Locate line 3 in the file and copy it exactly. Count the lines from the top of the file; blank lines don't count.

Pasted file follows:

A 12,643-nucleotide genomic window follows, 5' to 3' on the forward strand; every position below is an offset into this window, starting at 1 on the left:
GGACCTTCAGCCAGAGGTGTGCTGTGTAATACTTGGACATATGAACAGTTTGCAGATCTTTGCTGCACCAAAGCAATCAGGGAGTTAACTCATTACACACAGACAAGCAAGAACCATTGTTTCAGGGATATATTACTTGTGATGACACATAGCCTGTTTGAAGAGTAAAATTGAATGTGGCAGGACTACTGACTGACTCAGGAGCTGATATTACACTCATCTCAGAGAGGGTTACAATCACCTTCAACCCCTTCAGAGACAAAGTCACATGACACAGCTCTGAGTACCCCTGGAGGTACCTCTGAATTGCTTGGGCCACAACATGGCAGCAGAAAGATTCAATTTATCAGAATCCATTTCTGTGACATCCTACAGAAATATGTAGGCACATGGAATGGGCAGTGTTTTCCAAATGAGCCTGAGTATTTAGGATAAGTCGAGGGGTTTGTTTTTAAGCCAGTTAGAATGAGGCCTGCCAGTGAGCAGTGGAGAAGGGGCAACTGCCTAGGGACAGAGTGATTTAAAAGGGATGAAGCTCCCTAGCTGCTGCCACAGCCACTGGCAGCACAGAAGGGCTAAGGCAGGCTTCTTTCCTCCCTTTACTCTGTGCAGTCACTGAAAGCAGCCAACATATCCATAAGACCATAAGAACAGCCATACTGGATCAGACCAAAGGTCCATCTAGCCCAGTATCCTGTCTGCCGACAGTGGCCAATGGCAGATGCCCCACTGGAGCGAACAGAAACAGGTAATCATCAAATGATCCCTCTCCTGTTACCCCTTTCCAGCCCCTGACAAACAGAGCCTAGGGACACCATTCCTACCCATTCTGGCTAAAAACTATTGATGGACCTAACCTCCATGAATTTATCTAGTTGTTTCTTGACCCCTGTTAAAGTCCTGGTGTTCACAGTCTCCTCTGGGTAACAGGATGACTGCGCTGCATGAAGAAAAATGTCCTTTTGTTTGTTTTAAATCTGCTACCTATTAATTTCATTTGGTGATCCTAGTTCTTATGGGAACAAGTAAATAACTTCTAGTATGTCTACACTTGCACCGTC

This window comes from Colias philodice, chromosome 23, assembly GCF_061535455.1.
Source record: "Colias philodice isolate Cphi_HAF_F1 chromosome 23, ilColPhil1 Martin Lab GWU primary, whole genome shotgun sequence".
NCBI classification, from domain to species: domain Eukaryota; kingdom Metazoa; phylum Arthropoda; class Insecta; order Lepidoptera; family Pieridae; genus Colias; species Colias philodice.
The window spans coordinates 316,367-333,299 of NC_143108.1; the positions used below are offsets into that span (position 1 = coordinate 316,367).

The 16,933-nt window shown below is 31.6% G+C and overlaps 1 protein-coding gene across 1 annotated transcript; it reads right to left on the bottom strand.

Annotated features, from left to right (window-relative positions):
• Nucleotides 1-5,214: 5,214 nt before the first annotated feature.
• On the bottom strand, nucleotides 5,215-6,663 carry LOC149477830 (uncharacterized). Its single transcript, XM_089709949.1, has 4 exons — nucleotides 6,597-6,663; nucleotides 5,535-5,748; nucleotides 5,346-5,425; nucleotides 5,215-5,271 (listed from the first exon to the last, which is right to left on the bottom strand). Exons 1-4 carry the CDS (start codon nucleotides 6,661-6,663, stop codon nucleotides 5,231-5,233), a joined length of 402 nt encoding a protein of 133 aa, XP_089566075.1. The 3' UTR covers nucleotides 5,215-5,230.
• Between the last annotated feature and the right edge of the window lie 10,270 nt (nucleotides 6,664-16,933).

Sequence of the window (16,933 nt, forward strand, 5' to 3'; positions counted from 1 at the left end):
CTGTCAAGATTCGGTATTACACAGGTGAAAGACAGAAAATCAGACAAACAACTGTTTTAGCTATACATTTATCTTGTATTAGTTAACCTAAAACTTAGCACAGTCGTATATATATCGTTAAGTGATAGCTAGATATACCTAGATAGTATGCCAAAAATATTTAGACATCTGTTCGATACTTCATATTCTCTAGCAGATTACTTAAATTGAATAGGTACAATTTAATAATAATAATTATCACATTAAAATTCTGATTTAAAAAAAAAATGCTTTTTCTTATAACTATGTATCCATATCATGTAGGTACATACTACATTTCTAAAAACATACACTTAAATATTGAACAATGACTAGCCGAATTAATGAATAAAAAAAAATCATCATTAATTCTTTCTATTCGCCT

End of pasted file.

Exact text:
This window comes from Colias philodice, chromosome 23, assembly GCF_061535455.1.